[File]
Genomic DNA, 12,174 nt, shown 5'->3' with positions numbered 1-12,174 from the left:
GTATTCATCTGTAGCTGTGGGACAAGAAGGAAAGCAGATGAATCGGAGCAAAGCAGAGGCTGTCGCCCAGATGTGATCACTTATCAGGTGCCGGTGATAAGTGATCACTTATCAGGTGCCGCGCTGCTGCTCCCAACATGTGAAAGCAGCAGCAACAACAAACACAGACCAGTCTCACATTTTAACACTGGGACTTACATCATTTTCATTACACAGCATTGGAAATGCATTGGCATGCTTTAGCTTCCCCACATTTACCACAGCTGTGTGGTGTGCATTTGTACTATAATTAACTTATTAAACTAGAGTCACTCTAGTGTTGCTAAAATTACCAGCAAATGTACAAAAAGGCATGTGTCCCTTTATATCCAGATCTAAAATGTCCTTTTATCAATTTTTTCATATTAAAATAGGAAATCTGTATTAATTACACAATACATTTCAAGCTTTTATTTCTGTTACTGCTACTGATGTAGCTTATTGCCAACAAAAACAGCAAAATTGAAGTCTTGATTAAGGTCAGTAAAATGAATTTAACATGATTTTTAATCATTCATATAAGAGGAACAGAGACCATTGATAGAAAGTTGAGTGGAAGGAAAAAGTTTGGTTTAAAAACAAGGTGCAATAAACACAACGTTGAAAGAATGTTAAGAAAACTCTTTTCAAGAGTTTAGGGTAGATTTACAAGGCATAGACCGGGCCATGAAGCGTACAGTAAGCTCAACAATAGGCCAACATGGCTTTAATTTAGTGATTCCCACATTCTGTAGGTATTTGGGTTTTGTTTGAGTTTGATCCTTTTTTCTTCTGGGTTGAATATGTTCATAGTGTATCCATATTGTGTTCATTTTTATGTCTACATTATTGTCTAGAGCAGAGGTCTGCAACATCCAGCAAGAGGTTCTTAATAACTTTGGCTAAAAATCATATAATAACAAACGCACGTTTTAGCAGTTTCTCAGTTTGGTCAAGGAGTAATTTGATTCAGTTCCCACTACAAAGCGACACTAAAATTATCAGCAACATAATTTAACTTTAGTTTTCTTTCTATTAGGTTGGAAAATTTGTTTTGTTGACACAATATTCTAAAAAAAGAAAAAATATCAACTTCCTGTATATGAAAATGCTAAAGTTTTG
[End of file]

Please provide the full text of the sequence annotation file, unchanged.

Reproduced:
Genomic DNA, 12,174 nt, shown 5'->3' with positions numbered 1-12,174 from the left:
GTATTCATCTGTAGCTGTGGGACAAGAAGGAAAGCAGATGAATCGGAGCAAAGCAGAGGCTGTCGCCCAGATGTGATCACTTATCAGGTGCCGGTGATAAGTGATCACTTATCAGGTGCCGCGCTGCTGCTCCCAACATGTGAAAGCAGCAGCAACAACAAACACAGACCAGTCTCACATTTTAACACTGGGACTTACATCATTTTCATTACACAGCATTGGAAATGCATTGGCATGCTTTAGCTTCCCCACATTTACCACAGCTGTGTGGTGTGCATTTGTACTATAATTAACTTATTAAACTAGAGTCACTCTAGTGTTGCTAAAATTACCAGCAAATGTACAAAAAGGCATGTGTCCCTTTATATCCAGATCTAAAATGTCCTTTTATCAATTTTTTCATATTAAAATAGGAAATCTGTATTAATTACACAATACATTTCAAGCTTTTATTTCTGTTACTGCTACTGATGTAGCTTATTGCCAACAAAAACAGCAAAATTGAAGTCTTGATTAAGGTCAGTAAAATGAATTTAACATGATTTTTAATCATTCATATAAGAGGAACAGAGACCATTGATAGAAAGTTGAGTGGAAGGAAAAAGTTTGGTTTAAAAACAAGGTGCAATAAACACAACGTTGAAAGAATGTTAAGAAAACTCTTTTCAAGAGTTTAGGGTAGATTTACAAGGCATAGACCGGGCCATGAAGCGTACAGTAAGCTCAACAATAGGCCAACATGGCTTTAATTTAGTGATTCCCACATTCTGTAGGTATTTGGGTTTTGTTTGAGTTTGATCCTTTTTTCTTCTGGGTTGAATATGTTCATAGTGTATCCATATTGTGTTCATTTTTATGTCTACATTATTGTCTAGAGCAGAGGTCTGCAACATCCAGCAAGAGGTTCTTAATAACTTTGGCTAAAAATCATATAATAACAAACGCACGTTTTAGCAGTTTCTCAGTTTGGTCAAGGAGTAATTTGATTCAGTTCCCACTACAAAGCGACACTAAAATTATCAGCAACATAATTTAACTTTAGTTTTCTTTCTATTAGGTTGGAAAATTTGTTTTGTTGACACAATATTCTAAAAAAAGAAAAAATATCAACTTCCTGTATATGAAAATGCTAAAGTTTTG